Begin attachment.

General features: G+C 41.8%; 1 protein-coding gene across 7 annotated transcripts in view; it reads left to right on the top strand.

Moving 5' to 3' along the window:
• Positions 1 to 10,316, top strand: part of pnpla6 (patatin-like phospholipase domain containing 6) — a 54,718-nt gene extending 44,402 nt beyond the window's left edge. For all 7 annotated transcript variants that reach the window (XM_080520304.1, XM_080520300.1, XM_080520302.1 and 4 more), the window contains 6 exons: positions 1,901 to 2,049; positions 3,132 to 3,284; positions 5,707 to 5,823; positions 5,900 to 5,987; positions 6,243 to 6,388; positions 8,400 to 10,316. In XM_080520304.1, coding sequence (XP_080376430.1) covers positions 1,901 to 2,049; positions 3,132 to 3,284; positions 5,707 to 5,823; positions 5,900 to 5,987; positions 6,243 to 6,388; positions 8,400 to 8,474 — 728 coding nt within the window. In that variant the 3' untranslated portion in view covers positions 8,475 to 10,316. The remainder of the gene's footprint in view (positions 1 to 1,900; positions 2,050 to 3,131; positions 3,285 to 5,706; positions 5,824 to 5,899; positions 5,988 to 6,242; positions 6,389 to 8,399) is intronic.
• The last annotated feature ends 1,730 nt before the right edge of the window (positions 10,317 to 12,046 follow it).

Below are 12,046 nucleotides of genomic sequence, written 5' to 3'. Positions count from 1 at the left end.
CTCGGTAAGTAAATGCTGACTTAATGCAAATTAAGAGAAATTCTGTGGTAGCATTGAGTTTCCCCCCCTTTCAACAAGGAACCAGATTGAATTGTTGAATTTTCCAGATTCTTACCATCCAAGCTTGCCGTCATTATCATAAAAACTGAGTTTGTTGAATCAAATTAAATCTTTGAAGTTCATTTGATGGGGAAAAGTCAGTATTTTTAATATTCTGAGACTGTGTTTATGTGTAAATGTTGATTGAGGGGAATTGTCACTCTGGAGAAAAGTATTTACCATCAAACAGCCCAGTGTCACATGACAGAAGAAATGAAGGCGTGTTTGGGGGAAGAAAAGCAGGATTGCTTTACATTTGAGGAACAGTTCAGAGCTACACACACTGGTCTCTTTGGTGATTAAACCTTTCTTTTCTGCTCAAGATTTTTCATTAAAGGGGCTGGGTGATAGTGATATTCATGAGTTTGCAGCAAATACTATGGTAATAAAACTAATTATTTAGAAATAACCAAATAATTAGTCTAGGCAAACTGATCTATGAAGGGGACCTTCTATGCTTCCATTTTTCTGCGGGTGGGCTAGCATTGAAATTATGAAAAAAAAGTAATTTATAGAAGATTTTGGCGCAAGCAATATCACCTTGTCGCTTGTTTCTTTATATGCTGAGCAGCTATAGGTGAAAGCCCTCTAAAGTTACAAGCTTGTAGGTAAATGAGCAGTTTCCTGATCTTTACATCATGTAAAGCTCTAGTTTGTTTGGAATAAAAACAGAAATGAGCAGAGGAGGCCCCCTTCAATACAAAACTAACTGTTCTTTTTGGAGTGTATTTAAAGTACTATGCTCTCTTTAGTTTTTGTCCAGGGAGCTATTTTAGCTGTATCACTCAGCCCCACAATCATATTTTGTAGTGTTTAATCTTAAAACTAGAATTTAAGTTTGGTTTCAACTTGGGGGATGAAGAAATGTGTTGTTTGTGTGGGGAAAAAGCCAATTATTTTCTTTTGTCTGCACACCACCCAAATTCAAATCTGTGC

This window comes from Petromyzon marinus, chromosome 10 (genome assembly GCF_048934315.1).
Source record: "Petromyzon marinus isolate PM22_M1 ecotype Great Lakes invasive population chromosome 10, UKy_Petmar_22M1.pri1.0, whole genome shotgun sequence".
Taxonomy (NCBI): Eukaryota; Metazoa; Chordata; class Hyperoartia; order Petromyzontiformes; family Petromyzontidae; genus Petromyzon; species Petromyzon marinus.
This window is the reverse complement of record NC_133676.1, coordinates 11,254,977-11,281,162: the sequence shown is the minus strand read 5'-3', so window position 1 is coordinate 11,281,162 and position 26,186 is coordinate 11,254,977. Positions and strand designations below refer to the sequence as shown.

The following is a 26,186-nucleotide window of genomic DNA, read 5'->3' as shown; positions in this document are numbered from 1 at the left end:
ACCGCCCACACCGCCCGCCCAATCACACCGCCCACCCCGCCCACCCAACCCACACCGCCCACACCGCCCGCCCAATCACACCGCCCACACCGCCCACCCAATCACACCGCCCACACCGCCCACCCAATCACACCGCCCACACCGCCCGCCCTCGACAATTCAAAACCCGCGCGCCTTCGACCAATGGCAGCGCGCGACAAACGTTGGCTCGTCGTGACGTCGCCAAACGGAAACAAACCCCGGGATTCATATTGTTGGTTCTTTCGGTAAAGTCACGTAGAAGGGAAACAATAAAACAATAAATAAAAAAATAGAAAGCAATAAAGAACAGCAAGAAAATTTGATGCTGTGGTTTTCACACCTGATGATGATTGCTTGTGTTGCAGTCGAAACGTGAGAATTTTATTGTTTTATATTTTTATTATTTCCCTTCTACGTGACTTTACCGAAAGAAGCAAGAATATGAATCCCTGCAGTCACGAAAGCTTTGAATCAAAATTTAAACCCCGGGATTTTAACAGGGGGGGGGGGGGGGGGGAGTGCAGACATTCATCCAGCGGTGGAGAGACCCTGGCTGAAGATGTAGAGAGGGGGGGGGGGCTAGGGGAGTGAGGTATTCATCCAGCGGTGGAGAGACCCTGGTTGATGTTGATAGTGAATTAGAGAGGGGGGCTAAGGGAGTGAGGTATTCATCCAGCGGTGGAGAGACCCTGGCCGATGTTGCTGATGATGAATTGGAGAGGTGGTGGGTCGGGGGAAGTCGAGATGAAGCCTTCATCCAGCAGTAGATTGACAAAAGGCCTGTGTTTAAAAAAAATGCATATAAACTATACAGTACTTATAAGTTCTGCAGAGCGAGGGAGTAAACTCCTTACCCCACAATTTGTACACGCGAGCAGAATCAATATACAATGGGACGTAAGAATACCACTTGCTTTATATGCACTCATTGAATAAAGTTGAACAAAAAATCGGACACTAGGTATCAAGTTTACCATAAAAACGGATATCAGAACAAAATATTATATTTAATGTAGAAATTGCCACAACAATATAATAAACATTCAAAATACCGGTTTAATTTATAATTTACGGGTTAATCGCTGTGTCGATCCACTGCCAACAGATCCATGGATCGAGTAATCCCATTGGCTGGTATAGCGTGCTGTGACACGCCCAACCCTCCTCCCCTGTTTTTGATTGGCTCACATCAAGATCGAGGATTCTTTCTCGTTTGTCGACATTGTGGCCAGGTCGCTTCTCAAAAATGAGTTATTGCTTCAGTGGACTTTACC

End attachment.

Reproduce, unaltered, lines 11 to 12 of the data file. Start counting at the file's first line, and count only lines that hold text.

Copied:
The following is a 26,186-nucleotide window of genomic DNA, read 5'->3' as shown; positions in this document are numbered from 1 at the left end:
ACCGCCCACACCGCCCGCCCAATCACACCGCCCACCCCGCCCACCCAACCCACACCGCCCACACCGCCCGCCCAATCACACCGCCCACACCGCCCACCCAATCACACCGCCCACACCGCCCACCCAATCACACCGCCCACACCGCCCGCCCTCGACAATTCAAAACCCGCGCGCCTTCGACCAATGGCAGCGCGCGACAAACGTTGGCTCGTCGTGACGTCGCCAAACGGAAACAAACCCCGGGATTCATATTGTTGGTTCTTTCGGTAAAGTCACGTAGAAGGGAAACAATAAAACAATAAATAAAAAAATAGAAAGCAATAAAGAACAGCAAGAAAATTTGATGCTGTGGTTTTCACACCTGATGATGATTGCTTGTGTTGCAGTCGAAACGTGAGAATTTTATTGTTTTATATTTTTATTATTTCCCTTCTACGTGACTTTACCGAAAGAAGCAAGAATATGAATCCCTGCAGTCACGAAAGCTTTGAATCAAAATTTAAACCCCGGGATTTTAACAGGGGGGGGGGGGGGGGGGAGTGCAGACATTCATCCAGCGGTGGAGAGACCCTGGCTGAAGATGTAGAGAGGGGGGGGGGGCTAGGGGAGTGAGGTATTCATCCAGCGGTGGAGAGACCCTGGTTGATGTTGATAGTGAATTAGAGAGGGGGGCTAAGGGAGTGAGGTATTCATCCAGCGGTGGAGAGACCCTGGCCGATGTTGCTGATGATGAATTGGAGAGGTGGTGGGTCGGGGGAAGTCGAGATGAAGCCTTCATCCAGCAGTAGATTGACAAAAGGCCTGTGTTTAAAAAAAATGCATATAAACTATACAGTACTTATAAGTTCTGCAGAGCGAGGGAGTAAACTCCTTACCCCACAATTTGTACACGCGAGCAGAATCAATATACAATGGGACGTAAGAATACCACTTGCTTTATATGCACTCATTGAATAAAGTTGAACAAAAAATCGGACACTAGGTATCAAGTTTACCATAAAAACGGATATCAGAACAAAATATTATATTTAATGTAGAAATTGCCACAACAATATAATAAACATTCAAAATACCGGTTTAATTTATAATTTACGGGTTAATCGCTGTGTCGATCCACTGCCAACAGATCCATGGATCGAGTAATCCCATTGGCTGGTATAGCGTGCTGTGACACGCCCAACCCTCCTCCCCTGTTTTTGATTGGCTCACATCAAGATCGAGGATTCTTTCTCGTTTGTCGACATTGTGGCCAGGTCGCTTCTCAAAAATGAGTTATTGCTTCAGTGGACTTTACC